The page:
A Facebook conversation about a house on Route 9 which was converted into rental units reminded me about how much I wanted to live in The Landmark condominiums nearby. This strong longing to buy a duplex apartment became painful when it proved difficult to satisfy. And this was before I found out that some scholars believe that the Landmark, a converted school, stands on the site of the model for the Van Tassel farm of The Legend of Sleepy Hollow fame.
Though I was able to buy a cooperative apartment up the hill from it, one with better, though seasonal, views of the Hudson, I never got over the desire to live at the splendid structure across the way. The Landmark, and the distant Hudson, is the first thing I see each morning from my bedroom window. I supposed it is no coincidence that one of my fictional characters, Blake, a NYC schoolteacher, buys an apartment there in the opening chapter, “Business First.” There the resemblance between us
ends. I don’t think I will ever cross the wide financial divide between this historic place and the pre-war, mock Tudor, building that hovers over it at the back, but I am aware every day of the many things I have been able to do by compromising on one dream.
My Scottish grandmother often said, “Can ye imagin?” The world was forever a place of wonder to her. This rendering of the opening of The Gospel According to Saint John, would surely have brought out such a response.
In the beginning o aa things the Wurd wis there ense, an the Wurd bade wis God.
For God sae luved the warld at he ged his aie an ane Son, at ilkane at believes in him mayna perish but hae eternal life.
The wonders of this world. I guess my attempts in the novel will fall somewhere between the cartoon, the gospel and Washington Irving’s characterization of Sir Walter Scott.
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When Scrooge Macduck talks turkey about money, he sure sounds very American. But in Duck Tales his Scottish accent was heard. “Jump Start Me Heart, ladies!” In trying to recreate the Scottish voice of Catherine Gordon I try to her voice in my head. It was said of her son, the poet Lord Byron who had a burr under his proper English, “he had a voice like music.” I wish there was a recording of them both but they lived too early for that.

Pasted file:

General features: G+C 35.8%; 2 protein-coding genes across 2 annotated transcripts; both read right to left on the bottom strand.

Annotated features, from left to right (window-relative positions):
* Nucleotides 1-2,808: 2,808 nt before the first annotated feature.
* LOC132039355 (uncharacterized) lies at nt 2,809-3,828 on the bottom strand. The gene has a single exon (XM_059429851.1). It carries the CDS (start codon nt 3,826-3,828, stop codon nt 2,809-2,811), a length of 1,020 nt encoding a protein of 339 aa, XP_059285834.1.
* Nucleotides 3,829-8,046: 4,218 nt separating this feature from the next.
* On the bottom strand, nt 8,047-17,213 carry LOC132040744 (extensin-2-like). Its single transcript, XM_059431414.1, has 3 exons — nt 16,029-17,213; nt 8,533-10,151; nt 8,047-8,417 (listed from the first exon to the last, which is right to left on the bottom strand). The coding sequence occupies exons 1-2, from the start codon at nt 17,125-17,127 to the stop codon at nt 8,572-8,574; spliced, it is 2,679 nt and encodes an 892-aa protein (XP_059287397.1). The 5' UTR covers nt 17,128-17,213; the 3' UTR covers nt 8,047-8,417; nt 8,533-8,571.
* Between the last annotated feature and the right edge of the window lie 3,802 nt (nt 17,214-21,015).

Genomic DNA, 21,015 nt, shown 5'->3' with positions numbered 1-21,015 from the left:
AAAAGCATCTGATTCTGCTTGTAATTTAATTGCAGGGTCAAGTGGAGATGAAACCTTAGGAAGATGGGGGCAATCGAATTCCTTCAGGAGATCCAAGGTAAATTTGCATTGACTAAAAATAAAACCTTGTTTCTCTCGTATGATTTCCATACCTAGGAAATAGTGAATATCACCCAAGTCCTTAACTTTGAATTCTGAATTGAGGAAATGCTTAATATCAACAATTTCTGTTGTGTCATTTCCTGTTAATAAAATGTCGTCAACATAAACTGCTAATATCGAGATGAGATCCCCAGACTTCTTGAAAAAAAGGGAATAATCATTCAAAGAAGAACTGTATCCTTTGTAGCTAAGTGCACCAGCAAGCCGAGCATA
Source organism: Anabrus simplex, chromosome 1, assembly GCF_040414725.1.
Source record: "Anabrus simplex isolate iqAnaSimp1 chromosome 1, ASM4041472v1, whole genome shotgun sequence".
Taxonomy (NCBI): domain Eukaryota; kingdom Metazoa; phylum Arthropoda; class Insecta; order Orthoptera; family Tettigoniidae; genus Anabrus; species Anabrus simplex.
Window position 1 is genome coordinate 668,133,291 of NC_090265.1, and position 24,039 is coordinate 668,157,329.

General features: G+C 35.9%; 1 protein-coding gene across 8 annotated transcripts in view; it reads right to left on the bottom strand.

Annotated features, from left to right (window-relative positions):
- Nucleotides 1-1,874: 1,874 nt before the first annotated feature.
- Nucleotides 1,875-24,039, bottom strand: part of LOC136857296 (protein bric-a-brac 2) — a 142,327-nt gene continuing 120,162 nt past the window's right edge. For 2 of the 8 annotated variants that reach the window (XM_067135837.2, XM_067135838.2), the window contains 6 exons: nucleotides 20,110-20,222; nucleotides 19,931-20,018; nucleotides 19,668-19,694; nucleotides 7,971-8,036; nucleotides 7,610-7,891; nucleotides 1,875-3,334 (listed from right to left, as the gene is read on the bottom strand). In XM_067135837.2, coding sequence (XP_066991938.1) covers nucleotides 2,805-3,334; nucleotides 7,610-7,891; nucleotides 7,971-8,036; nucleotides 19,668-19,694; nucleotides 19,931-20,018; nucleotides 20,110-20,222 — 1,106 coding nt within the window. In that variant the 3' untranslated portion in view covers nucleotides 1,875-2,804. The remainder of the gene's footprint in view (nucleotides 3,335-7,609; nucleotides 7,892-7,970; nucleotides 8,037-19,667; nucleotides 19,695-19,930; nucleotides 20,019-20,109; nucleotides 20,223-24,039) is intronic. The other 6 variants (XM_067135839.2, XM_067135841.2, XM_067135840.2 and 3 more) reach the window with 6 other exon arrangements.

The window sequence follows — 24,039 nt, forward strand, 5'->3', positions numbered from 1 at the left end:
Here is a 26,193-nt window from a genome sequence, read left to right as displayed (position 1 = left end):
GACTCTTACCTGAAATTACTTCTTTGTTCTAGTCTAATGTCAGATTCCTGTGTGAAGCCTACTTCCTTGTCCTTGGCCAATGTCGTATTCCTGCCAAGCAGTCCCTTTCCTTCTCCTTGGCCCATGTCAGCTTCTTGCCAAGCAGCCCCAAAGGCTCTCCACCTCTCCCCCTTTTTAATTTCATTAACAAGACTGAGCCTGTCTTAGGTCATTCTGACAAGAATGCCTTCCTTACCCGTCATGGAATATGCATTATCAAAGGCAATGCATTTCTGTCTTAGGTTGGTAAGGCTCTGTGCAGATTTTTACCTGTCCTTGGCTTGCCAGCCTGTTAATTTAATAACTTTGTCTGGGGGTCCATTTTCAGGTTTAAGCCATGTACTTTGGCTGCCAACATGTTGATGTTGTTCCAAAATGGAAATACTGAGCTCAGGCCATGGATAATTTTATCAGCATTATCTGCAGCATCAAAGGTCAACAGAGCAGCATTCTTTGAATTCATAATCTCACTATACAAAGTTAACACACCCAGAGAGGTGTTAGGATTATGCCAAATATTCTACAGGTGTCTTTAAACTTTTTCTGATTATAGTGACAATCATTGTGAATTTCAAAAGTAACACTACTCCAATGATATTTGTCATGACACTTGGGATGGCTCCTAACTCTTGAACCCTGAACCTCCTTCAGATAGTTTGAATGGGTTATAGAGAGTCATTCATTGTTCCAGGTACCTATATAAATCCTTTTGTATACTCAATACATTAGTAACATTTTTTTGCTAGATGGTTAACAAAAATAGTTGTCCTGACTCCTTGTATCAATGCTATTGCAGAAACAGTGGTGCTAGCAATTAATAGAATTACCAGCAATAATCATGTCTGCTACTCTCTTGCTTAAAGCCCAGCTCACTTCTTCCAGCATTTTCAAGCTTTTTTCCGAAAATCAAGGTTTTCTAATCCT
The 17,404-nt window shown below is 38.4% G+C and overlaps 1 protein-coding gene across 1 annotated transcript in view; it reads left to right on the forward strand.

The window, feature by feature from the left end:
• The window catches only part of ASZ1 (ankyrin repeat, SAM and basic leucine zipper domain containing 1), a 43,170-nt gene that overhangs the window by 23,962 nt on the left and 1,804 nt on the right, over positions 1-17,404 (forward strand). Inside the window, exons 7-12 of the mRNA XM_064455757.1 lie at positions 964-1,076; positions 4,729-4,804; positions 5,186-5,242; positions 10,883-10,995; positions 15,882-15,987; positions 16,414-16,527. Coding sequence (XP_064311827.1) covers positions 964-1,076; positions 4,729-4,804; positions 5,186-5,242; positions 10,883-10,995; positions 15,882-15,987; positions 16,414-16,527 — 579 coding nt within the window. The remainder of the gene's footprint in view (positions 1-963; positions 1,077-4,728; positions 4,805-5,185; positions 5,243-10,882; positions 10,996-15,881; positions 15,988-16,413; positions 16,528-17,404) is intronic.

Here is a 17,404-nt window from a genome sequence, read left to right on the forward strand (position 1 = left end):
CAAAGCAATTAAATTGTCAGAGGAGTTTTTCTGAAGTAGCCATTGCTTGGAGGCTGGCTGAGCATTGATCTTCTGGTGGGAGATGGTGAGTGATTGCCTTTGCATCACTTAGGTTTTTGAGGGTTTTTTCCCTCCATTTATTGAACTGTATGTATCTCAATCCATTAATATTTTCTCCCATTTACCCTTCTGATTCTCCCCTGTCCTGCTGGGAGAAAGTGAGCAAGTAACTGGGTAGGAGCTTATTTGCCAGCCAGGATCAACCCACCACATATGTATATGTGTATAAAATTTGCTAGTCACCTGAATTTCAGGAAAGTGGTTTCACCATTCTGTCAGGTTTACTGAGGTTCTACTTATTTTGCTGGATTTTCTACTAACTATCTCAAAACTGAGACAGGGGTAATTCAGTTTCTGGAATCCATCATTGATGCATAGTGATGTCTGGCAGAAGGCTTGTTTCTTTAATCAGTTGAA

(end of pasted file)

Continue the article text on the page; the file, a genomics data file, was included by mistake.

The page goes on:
The Scots accent, like the bagpipes, can be charming or grating. There is no in[between.
When my character Richard loses his fiancée, everything shuts down. Of course that assumes that things were up and running. I am not sure that is the case. In reading Joyce Carol Oates arresting memoir, The Lost Landscape, she says that she could write about her late husband Raymond in A Widow’s Story, but “I am sorry, but I am not able to write about Ray here. I have tried–but it is just too painful, and too difficult. Words are like wild birds–they will come when they wish, not when they are bidden.” It is as if she wants words to come as she stretches her sentences. Certainly “painful” could imply “difficult.” Seeing before she really begins, “the abrupt end,” of the quixotic attempts to write of her loss, she caves in.
- This woman who writes on average two monumental books a year, will take Shakespeare’s advice, “to give sorrow words,” by embedding grief in fiction and in other strikingly jarring memories. Richard, on the other hand, goes about the world trying to put things in order. This he can do though the struggles to keep them this way is relentless. For both the great writer, and the burgeoning fictional character, there will always be something behind the wall a step away.
Still looking to find a way to capture Catherine Byron’s Scottish way of talking for the journal which plays a crucial role in my novel. In reading Washington Irving’s account of visiting Walter Scott’s home, Abbotsford, I see that he uses ye, yere and hout man to recreate Sir Walter’s voice. The search isk on.